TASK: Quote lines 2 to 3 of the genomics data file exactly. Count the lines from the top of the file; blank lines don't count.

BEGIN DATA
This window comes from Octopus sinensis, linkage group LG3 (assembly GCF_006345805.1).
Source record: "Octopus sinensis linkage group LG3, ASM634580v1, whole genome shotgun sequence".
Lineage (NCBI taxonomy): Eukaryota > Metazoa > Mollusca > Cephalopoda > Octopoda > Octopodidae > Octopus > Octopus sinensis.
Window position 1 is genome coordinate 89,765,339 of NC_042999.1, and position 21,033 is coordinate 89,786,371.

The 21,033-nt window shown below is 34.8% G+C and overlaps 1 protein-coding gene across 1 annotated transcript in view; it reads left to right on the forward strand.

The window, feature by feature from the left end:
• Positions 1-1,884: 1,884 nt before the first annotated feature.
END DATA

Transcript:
Source record: "Octopus sinensis linkage group LG3, ASM634580v1, whole genome shotgun sequence".
Lineage (NCBI taxonomy): Eukaryota > Metazoa > Mollusca > Cephalopoda > Octopoda > Octopodidae > Octopus > Octopus sinensis.